Arthur Lloyd and the Canadian Lancaster bomber
A few years ago I was contacted by Clarence Simonsen who was involved in painting a replica of an RAF Lancaster's Nose Art for a surprise event dedicated to Bob Kerns, the original Navigator of the WW2 plane. The plane was named after an Arthur Lloyd song, Drink and Let's Have Another One.' Consequently I printed off a laser copy of the song sheet , signed it with a dedication to Bob, amd sent it off to be included in his surprise. Below is the information given to me about the whole event by Clarence. A very surprising Arthur Lloyd link indeed!
I am a 59 year old Canadian and for the past 37 years I have researched, collected and repainted the subject of aircraft "Nose Art". My latest book on this subject - "RAF and RCAF Aircraft Nose Art in WW II" was published in England by Hikoki Publications www.hikokiwarplanes.com
I am now painting a replica Nose Art [71" by 86"] upon an original wing panel of a Canadian Lancaster bomber. The display will hang in the Nanton Lancaster Museum and honor one of the original crew members, Bob Kearns. You can see some of my art work at www.lancastermuseum.ca
I am painting a replica of RAF Lancaster Nose Art from No. 166 Squadron, serial LM550, AS-B, which had three Canadians on the original crew. The bomber completed a record 118 operations in World War Two, survived and was scrapped in May 1947.
The Canadian pilot named his bomber "Let's Have Another" after the Arthur Lloyd song, and painted a large beer keg filling a beer mug. For each operation flown another beer mug was added to the nose, with a total of 118.
The event is a surprise for the original navigator [Bob Kerns] who is 92 years of age, and will be recorded and shown by CBC television in Canada.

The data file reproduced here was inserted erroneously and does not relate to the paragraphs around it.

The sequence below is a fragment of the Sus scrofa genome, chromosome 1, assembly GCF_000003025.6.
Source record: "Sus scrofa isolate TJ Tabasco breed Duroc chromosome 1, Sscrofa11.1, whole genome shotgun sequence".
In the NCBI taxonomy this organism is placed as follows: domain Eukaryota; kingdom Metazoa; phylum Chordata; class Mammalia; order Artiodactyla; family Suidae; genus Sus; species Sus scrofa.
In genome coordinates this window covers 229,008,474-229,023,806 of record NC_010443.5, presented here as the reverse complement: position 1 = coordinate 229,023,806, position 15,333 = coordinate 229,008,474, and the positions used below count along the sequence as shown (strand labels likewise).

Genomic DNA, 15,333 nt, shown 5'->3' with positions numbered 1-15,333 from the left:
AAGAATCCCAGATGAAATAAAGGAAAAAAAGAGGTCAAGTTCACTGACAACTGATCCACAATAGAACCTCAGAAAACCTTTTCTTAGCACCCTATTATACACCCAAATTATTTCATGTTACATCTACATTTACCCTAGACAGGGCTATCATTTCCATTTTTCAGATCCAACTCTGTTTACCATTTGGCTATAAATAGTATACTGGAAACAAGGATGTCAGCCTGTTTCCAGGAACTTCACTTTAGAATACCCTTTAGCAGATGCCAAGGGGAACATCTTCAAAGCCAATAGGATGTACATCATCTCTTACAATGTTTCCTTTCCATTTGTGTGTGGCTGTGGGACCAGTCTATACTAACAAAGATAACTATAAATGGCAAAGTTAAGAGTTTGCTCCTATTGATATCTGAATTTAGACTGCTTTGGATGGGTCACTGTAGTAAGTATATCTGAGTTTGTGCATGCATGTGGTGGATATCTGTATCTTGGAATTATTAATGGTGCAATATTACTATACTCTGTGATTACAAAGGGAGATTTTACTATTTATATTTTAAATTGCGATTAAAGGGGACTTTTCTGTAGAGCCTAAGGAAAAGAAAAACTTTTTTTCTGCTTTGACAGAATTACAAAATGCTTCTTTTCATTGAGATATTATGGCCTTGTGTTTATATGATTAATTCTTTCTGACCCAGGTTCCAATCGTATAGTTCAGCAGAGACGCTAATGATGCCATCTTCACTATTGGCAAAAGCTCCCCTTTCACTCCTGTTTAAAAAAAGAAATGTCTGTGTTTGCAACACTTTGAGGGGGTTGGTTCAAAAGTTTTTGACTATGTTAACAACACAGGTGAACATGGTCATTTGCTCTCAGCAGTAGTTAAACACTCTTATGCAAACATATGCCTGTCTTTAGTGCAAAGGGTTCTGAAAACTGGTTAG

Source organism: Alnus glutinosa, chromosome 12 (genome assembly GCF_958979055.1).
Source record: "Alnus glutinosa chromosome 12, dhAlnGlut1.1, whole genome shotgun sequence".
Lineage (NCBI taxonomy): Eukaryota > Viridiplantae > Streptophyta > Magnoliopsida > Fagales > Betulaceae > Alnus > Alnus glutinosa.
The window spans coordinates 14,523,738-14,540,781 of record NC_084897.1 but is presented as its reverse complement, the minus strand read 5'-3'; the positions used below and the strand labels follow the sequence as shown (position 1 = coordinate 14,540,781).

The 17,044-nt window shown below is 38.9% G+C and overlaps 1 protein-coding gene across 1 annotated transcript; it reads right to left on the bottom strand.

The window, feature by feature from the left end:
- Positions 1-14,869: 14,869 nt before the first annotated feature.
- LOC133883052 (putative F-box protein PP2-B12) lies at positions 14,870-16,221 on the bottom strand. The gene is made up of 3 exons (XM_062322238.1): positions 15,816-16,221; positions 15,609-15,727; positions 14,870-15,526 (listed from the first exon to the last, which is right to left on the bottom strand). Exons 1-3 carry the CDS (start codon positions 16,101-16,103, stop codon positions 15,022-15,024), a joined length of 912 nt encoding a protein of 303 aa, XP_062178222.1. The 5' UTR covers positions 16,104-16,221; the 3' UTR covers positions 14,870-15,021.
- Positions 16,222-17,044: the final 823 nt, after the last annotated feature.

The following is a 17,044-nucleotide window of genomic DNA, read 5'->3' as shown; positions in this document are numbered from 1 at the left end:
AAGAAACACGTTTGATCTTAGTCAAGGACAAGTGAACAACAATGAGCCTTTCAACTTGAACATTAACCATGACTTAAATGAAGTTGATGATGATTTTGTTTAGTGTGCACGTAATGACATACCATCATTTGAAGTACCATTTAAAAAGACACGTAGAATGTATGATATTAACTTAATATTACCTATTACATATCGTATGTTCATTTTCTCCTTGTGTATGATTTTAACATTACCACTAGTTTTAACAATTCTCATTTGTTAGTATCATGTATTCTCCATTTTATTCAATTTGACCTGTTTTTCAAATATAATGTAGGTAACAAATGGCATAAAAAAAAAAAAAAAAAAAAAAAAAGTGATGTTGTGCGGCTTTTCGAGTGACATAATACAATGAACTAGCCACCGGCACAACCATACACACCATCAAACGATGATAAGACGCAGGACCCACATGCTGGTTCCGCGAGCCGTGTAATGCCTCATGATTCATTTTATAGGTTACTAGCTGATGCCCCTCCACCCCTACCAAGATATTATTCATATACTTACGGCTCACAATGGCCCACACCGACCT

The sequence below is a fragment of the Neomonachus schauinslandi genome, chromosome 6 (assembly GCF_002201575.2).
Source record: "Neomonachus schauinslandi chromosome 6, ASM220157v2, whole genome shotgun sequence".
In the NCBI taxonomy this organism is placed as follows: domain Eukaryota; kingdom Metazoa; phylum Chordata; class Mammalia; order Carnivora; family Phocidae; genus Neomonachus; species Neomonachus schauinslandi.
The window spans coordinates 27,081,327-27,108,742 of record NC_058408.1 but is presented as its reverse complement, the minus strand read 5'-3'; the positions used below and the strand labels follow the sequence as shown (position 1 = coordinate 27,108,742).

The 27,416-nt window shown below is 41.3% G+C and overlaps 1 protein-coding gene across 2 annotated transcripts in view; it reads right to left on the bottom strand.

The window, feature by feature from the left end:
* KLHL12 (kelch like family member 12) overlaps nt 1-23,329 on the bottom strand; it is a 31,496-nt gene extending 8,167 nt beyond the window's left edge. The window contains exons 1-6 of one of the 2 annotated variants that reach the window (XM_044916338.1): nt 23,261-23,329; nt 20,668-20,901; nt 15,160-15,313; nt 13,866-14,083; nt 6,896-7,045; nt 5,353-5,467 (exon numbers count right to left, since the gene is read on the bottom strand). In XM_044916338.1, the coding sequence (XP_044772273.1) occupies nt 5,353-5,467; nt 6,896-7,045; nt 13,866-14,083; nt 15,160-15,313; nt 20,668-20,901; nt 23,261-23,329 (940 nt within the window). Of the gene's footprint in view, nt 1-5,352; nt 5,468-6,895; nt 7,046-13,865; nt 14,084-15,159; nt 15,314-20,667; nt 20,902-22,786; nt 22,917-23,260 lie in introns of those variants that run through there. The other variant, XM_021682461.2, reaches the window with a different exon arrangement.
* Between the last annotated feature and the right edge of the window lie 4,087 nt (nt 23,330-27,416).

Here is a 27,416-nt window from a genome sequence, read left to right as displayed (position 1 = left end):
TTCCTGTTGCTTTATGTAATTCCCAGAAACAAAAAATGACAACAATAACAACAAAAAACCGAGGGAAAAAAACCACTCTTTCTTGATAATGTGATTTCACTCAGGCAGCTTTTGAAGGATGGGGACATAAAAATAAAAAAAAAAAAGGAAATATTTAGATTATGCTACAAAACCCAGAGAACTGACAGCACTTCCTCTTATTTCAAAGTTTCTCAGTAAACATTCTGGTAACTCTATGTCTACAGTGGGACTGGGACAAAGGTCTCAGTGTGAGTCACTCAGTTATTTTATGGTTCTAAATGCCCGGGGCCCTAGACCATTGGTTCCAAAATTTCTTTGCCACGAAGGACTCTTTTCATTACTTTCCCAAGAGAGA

Right - Bob Kerns at the event with The Nose Art on Lancaster BIII, serial LM550, Code "AS-B" [for Beer] in August 1944, showing 30 Beer Mugs. The first twelve operations were all night, [Dark yellow beer] then one day Op. [white] then two night, one day, eleven night, followed by one day and two night. The beer barrel was light brown, black hoops, a yellow scroll and black lettering "Let's Have Another" The Lancaster Mark III was one of 340 built between November 1942 and April 1944. Delivered to No. 166 Squadron it flew the first operation on 19 May 1944. Scrapped 15 May 1947.
The crew of seven were four British and three Canadians. They began
Lancaster training on 4 November 1944 at Hemswell. Flew their first
operation on 17 May 44, and received their new Lancaster [serial LM550]
on 19 May 44. The bomber was given code letter "B" for Beer,
and the Canadian pilot [F/Sgt. James F. Dunlop] picked the name "Let's
Have Another" with the painting of a large Beer Keg. For each operation
a small beer mug was painted with a large white head of beer foam. For
every night flown operation the beer mug was dark yellow and for each
day trip the mug remained white.The beer barrel was light brown and
under was a yellow scroll with black letters "Let's Have Another".
The crew completed 22 operations in their bomber, the last to bomb Wizierne
on 20 July 1944. The Lancaster first
A total of 7,374 Lancaster bombers were built in England, of this total only 35 reached or surpassed the 100 operational mark. Only 13 of these contained Nose Art. "Let's Have Another" ranked number sixth highest with 118 operations but was the highest operational Lancaster with Nose Art.
(NB: In fact only 6944 Lancasters were built in England and the remaining 430 (Mk.X's) were built in Canada by Victory Aircraft Ltd.) Details kindly corrected by Bob Evans, Curator Nanton Lancaster Society Air Museum)
Above - Wayne Rostad, star of the popular CBC-TV
show called "On The Road Again", and Bob Kearns daughter,
The event was a big hit with everyone, and a wonderful surprise to Bob Kearns. As soon as the CBC finish putting the story together, they will send me a copy. Then I will mail a copy to you. Over 500 people attended the dinner, with special guest; Brigadier-General Gaston E. Cloutier, CD, Director General Air Personnel, Air Staff at National Defence Headquarters, plus the commanding officer of the R.A.F. stationed in Calgary, Alberta. We have a large tank training area in southern Alberta used year round by the British Army. Due to the large number of flights the RAF have a base in Calgary, just like the WW II days. I think he was impressed by the Arthur Lloyd story and your special gift. Thanks for making this special for Bob Kearns. Clarence Simonsen.
Left - Brig. General Gaston Cloutier, Canadian Armed Forcers, Bob Kerns, and Clarence Simonsen.
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